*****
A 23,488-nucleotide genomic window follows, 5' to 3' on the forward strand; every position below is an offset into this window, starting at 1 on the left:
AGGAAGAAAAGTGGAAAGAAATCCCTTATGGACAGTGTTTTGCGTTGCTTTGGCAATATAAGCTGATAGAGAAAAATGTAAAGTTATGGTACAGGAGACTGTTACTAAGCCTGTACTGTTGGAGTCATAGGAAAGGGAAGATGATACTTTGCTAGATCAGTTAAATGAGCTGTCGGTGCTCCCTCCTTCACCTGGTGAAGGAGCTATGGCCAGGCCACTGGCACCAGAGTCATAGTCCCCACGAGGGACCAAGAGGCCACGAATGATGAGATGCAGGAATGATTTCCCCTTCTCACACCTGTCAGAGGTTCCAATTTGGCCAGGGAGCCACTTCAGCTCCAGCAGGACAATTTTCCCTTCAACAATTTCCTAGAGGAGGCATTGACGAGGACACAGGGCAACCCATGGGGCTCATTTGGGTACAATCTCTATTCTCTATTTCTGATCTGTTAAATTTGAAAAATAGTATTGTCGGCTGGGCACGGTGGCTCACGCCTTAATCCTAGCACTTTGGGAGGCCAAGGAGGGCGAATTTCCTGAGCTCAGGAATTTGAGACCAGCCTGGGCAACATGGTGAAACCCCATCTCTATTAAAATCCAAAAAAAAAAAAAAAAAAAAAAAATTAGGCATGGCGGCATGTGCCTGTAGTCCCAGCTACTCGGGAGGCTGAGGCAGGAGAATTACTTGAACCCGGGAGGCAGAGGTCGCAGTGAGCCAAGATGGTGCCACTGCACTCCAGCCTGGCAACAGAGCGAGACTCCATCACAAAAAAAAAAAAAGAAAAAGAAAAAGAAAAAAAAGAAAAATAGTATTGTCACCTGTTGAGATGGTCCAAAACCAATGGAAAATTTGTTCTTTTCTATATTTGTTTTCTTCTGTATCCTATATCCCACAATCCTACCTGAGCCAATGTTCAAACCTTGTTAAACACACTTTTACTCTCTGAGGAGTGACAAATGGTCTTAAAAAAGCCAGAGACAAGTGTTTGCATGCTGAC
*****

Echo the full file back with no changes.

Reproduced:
A 23,488-nucleotide genomic window follows, 5' to 3' on the forward strand; every position below is an offset into this window, starting at 1 on the left:
AGGAAGAAAAGTGGAAAGAAATCCCTTATGGACAGTGTTTTGCGTTGCTTTGGCAATATAAGCTGATAGAGAAAAATGTAAAGTTATGGTACAGGAGACTGTTACTAAGCCTGTACTGTTGGAGTCATAGGAAAGGGAAGATGATACTTTGCTAGATCAGTTAAATGAGCTGTCGGTGCTCCCTCCTTCACCTGGTGAAGGAGCTATGGCCAGGCCACTGGCACCAGAGTCATAGTCCCCACGAGGGACCAAGAGGCCACGAATGATGAGATGCAGGAATGATTTCCCCTTCTCACACCTGTCAGAGGTTCCAATTTGGCCAGGGAGCCACTTCAGCTCCAGCAGGACAATTTTCCCTTCAACAATTTCCTAGAGGAGGCATTGACGAGGACACAGGGCAACCCATGGGGCTCATTTGGGTACAATCTCTATTCTCTATTTCTGATCTGTTAAATTTGAAAAATAGTATTGTCGGCTGGGCACGGTGGCTCACGCCTTAATCCTAGCACTTTGGGAGGCCAAGGAGGGCGAATTTCCTGAGCTCAGGAATTTGAGACCAGCCTGGGCAACATGGTGAAACCCCATCTCTATTAAAATCCAAAAAAAAAAAAAAAAAAAAAAAATTAGGCATGGCGGCATGTGCCTGTAGTCCCAGCTACTCGGGAGGCTGAGGCAGGAGAATTACTTGAACCCGGGAGGCAGAGGTCGCAGTGAGCCAAGATGGTGCCACTGCACTCCAGCCTGGCAACAGAGCGAGACTCCATCACAAAAAAAAAAAAAGAAAAAGAAAAAGAAAAAAAAGAAAAATAGTATTGTCACCTGTTGAGATGGTCCAAAACCAATGGAAAATTTGTTCTTTTCTATATTTGTTTTCTTCTGTATCCTATATCCCACAATCCTACCTGAGCCAATGTTCAAACCTTGTTAAACACACTTTTACTCTCTGAGGAGTGACAAATGGTCTTAAAAAAGCCAGAGACAAGTGTTTGCATGCTGAC